Wednesday, January 21, 2015

Sunrise girls home to close doors in Dixon

 The JE learned last week of the rather abrupt closing of the Sunrise Children’s Services residential center for Girls in Dixon.  The Dixon Center has served adolescent girls since 1983 in the Webster County community, but last week Sunrise announced that it would close. 
Calls to the local center were referred to Sunrise’s corporate office.  John Shindlebower, Associate Director of Communications acknowledged the change and provided additional information that emphasizes a new direction for Sunrise in Western Kentucky, primarily their intent to increase services to families as the nonprofit closes the residential program for girls in Dixon. 

Sunrise President Dale Suttles said the Dixon facility is not equipped to serve as many girls as the agency will be able to do by offering counseling and assistance directly to the homes of families in crisis.  
“The state has been referring fewer clients to facilities in this region,” said Suttles.  “This will allow us to expand our family-based services in Western Kentucky where we can actually go into homes and serve entire families. We can re-allocate funds to serve even more people in this region.  This is a positive change that will allow us to continue our mission of serving at-risk children.” 
In fact, most referrals are now being made to residential centers in more metropolitan areas, not to rural centers like Dixon. In addition, the state is making fewer overall placements in residential treatment centers like Dixon.  
The state changed the standards for clients in residential treatment, said Kenny Williams, Sunrise Vice President of Community-Based Services. “Those we’ve served at Dixon for over 25 years will not be referred to us any longer.”   
Suttles noted the Dixon Center needs upgrades, but the decreased demand for services contributed to recurring operational losses at the facility.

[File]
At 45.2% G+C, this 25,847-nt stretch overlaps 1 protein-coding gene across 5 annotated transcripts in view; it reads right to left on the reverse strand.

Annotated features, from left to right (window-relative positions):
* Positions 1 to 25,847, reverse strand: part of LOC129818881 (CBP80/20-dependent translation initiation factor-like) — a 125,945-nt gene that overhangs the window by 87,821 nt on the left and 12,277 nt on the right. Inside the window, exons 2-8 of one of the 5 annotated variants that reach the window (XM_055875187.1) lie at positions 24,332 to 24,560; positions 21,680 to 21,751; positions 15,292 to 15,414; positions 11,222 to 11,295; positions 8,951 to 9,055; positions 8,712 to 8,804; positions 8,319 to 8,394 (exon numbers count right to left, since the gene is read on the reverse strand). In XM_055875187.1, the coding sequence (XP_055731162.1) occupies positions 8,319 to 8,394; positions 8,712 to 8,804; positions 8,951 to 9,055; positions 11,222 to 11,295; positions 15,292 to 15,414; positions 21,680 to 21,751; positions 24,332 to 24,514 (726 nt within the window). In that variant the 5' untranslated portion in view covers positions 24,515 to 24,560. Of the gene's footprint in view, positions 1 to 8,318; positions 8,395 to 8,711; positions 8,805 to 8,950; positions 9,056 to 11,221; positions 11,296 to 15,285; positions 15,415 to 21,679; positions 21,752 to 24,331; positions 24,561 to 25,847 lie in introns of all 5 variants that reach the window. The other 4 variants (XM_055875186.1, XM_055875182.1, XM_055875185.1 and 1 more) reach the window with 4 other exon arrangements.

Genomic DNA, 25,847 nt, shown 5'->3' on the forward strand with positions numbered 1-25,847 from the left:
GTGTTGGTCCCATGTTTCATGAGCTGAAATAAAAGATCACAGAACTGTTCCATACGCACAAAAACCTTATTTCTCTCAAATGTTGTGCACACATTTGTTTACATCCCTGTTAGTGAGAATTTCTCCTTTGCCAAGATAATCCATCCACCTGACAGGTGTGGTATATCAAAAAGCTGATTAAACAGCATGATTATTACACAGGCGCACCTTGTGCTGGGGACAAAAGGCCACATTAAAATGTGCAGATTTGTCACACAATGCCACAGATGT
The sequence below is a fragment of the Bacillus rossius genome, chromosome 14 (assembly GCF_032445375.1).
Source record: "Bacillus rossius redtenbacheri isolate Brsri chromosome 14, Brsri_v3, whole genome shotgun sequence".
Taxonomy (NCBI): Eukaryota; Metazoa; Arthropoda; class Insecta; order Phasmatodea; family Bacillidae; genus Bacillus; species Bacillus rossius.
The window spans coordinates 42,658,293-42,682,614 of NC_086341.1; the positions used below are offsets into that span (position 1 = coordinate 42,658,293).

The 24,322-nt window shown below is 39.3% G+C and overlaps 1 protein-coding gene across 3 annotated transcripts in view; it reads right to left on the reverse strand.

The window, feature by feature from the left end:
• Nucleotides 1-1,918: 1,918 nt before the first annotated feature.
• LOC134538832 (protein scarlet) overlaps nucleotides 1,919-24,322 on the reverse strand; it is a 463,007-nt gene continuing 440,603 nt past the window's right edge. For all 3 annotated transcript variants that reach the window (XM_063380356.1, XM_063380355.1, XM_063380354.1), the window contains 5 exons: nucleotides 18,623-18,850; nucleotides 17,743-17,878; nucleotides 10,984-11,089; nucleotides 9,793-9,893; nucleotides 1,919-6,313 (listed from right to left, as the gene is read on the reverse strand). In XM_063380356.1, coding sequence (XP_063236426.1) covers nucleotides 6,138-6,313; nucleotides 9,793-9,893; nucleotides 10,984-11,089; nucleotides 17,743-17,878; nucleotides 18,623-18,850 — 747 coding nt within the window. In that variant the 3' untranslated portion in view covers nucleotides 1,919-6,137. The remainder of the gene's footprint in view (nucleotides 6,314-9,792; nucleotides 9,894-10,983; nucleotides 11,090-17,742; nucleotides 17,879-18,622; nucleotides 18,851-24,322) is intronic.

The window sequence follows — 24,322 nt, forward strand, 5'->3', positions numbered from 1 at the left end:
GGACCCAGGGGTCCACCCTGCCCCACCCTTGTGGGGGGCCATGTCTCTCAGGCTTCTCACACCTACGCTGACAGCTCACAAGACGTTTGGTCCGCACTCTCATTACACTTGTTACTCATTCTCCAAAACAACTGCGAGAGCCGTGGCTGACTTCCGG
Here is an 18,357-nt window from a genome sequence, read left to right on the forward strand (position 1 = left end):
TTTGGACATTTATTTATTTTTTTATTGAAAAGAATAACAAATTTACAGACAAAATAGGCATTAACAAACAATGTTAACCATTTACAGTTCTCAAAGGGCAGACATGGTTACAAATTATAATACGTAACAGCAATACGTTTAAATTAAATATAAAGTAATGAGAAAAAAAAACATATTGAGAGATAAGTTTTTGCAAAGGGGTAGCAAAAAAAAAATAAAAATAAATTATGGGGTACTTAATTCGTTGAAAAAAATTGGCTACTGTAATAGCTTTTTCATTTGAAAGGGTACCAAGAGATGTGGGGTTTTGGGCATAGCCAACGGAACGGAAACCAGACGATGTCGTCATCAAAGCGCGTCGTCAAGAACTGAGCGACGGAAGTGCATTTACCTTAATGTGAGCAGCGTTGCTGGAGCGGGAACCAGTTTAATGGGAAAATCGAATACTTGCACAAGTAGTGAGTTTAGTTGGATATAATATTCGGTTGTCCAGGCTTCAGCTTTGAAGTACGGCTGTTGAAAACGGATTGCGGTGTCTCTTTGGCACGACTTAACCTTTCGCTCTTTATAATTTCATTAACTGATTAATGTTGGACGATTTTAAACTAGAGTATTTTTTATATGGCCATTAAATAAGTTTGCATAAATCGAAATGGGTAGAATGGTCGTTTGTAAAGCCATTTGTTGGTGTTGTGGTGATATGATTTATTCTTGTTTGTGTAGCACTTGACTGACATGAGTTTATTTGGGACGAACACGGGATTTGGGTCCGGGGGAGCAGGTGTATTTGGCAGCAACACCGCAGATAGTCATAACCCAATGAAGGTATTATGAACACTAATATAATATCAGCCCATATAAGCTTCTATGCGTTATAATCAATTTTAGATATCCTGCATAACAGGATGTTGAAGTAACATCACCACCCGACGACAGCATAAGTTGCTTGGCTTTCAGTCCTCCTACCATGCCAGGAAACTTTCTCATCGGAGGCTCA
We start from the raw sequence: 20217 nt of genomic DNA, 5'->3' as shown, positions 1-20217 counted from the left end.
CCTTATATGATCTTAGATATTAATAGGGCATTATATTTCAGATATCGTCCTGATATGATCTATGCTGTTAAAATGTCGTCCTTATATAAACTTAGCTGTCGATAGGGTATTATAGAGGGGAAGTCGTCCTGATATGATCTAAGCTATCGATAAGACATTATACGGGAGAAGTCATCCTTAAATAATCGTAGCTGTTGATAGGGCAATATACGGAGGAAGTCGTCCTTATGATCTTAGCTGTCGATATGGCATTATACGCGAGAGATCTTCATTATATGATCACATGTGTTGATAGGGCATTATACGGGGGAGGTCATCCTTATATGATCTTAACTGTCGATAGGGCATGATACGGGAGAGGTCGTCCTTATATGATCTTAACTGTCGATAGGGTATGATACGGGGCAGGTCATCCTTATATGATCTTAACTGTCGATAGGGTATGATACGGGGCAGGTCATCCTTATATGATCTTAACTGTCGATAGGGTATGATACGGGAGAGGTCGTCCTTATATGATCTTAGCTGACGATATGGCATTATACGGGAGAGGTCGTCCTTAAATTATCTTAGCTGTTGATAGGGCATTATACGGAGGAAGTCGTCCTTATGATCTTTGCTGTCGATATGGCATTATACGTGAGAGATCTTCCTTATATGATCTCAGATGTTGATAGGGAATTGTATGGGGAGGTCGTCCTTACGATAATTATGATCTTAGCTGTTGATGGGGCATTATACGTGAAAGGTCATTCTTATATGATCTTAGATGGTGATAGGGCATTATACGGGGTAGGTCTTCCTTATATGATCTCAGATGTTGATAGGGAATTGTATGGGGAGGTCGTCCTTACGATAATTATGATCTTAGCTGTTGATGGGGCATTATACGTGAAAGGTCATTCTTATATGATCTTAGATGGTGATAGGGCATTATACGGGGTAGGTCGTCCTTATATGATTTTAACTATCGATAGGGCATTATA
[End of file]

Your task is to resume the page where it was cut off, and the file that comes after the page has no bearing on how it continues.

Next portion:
“All of these factors led Sunrise to this decision,” said Suttles.  
“Dixon will be missed,” said Don Ingle, Sunrise’s Vice President of Residential Treatment. “Dixon has a history of caring, and its nurturing staff helped numerous teenage girls since its opening. It was a safe place full of community support from local churches and residents,” said Ingle. 
The Dixon girls have been welcomed to attend the local school that’s located next to the center and were treated compassionately and fairly by teachers and administrators. 
Kellie Neal, Foster Care Director of Sunrise’s Lakes and Rivers Region, said Sunrise’s impact in Western Kentucky will only increase despite the closing of Dixon, where Neal formerly served as director. 
“We have family services teams throughout the region that do intensive home counseling and therapy with children and families at risk,” said Neal.  “There is also a need for loving families who feel called to foster abused and neglected children,” she said. 
“The Dixon center and its dedicated staff have improved the lives of hundreds of young girls through the years. There are so many success stories that began at this facility. We’re thankful for the support that the entire community provided to Sunrise at our Dixon center and to the girls we served there,” said Suttles. 
Questions remain about the overall impact to the community and staff, but will be announced when they become available
Sunrise Children’s Services, formerly known as Kentucky Baptist Homes for Children (KBHC), has faced several legal battles in the last few years, all stemming from the termnation of employee Alicia Pedreira from KBHC’s Spring Meadows Children’s Home.
According to a suit filed by Pedreira, she claimed that she was terminated in 2000 because her committed relationship with another woman was inconsistent with KBHC’s religious beliefs. Other parties object to the use of state tax dollars to fund KBHC, a faith-based organization.
Pedreira’s employment discrimination claims were dismissed by the court, but in 2009 the 6th U.S. Circuit Court of Appeals permitted the portion of the suit alleging that state-funded activities advanced religion to continue.
In July of 2014, U.S. District Court Judge Charles R. Simpson III of Louisville approved a settlement in the case, ruling that state officials must commit to ensuring that religious preferences of children in their care are respected.
Sunrise was opposed to the settlement and promised to appeal the decision to the 6th U.S. Circuit Court of Appeals.
Sunrise is Kentucky’s largest non-profit provider of care to children in crisis. With a statewide network of foster homes, residential centers and community-based programs, Sunrise cares for about 600 children each day.  An affiliate of the Kentucky Baptist Convention, Sunrise is accredited by The Joint Commission and has been serving Kentucky’s children since 1869. To learn more about Sunrise, visit

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